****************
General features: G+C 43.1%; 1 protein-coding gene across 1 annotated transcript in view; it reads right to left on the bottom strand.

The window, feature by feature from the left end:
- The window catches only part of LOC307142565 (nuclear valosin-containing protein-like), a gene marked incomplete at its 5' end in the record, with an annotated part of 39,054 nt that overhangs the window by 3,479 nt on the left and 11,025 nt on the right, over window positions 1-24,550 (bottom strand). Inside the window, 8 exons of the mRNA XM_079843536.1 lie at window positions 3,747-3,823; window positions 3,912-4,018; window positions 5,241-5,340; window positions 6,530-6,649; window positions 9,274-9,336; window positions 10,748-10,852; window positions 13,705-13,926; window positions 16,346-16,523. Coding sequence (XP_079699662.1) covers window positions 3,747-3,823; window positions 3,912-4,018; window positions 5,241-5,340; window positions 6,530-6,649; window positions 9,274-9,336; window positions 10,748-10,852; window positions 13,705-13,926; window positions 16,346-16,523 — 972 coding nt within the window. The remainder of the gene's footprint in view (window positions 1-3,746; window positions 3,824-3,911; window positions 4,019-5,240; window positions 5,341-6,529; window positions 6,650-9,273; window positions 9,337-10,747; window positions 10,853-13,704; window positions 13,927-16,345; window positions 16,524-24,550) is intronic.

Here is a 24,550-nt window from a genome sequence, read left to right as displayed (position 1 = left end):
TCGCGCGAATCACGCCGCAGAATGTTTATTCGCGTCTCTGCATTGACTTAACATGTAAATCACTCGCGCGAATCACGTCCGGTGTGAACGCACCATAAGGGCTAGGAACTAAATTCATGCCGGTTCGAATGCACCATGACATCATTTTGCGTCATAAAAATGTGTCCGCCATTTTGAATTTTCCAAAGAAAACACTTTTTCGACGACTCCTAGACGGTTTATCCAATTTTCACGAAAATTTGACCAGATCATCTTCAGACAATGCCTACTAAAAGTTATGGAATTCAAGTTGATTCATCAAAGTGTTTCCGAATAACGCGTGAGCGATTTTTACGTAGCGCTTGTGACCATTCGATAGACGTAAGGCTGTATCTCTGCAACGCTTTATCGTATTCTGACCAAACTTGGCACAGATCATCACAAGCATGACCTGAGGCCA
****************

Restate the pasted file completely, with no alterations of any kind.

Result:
General features: G+C 43.1%; 1 protein-coding gene across 1 annotated transcript in view; it reads right to left on the bottom strand.

The window, feature by feature from the left end:
- The window catches only part of LOC307142565 (nuclear valosin-containing protein-like), a gene marked incomplete at its 5' end in the record, with an annotated part of 39,054 nt that overhangs the window by 3,479 nt on the left and 11,025 nt on the right, over window positions 1-24,550 (bottom strand). Inside the window, 8 exons of the mRNA XM_079843536.1 lie at window positions 3,747-3,823; window positions 3,912-4,018; window positions 5,241-5,340; window positions 6,530-6,649; window positions 9,274-9,336; window positions 10,748-10,852; window positions 13,705-13,926; window positions 16,346-16,523. Coding sequence (XP_079699662.1) covers window positions 3,747-3,823; window positions 3,912-4,018; window positions 5,241-5,340; window positions 6,530-6,649; window positions 9,274-9,336; window positions 10,748-10,852; window positions 13,705-13,926; window positions 16,346-16,523 — 972 coding nt within the window. The remainder of the gene's footprint in view (window positions 1-3,746; window positions 3,824-3,911; window positions 4,019-5,240; window positions 5,341-6,529; window positions 6,650-9,273; window positions 9,337-10,747; window positions 10,853-13,704; window positions 13,927-16,345; window positions 16,524-24,550) is intronic.

Here is a 24,550-nt window from a genome sequence, read left to right as displayed (position 1 = left end):
TCGCGCGAATCACGCCGCAGAATGTTTATTCGCGTCTCTGCATTGACTTAACATGTAAATCACTCGCGCGAATCACGTCCGGTGTGAACGCACCATAAGGGCTAGGAACTAAATTCATGCCGGTTCGAATGCACCATGACATCATTTTGCGTCATAAAAATGTGTCCGCCATTTTGAATTTTCCAAAGAAAACACTTTTTCGACGACTCCTAGACGGTTTATCCAATTTTCACGAAAATTTGACCAGATCATCTTCAGACAATGCCTACTAAAAGTTATGGAATTCAAGTTGATTCATCAAAGTGTTTCCGAATAACGCGTGAGCGATTTTTACGTAGCGCTTGTGACCATTCGATAGACGTAAGGCTGTATCTCTGCAACGCTTTATCGTATTCTGACCAAACTTGGCACAGATCATCACAAGCATGACCTGAGGCCA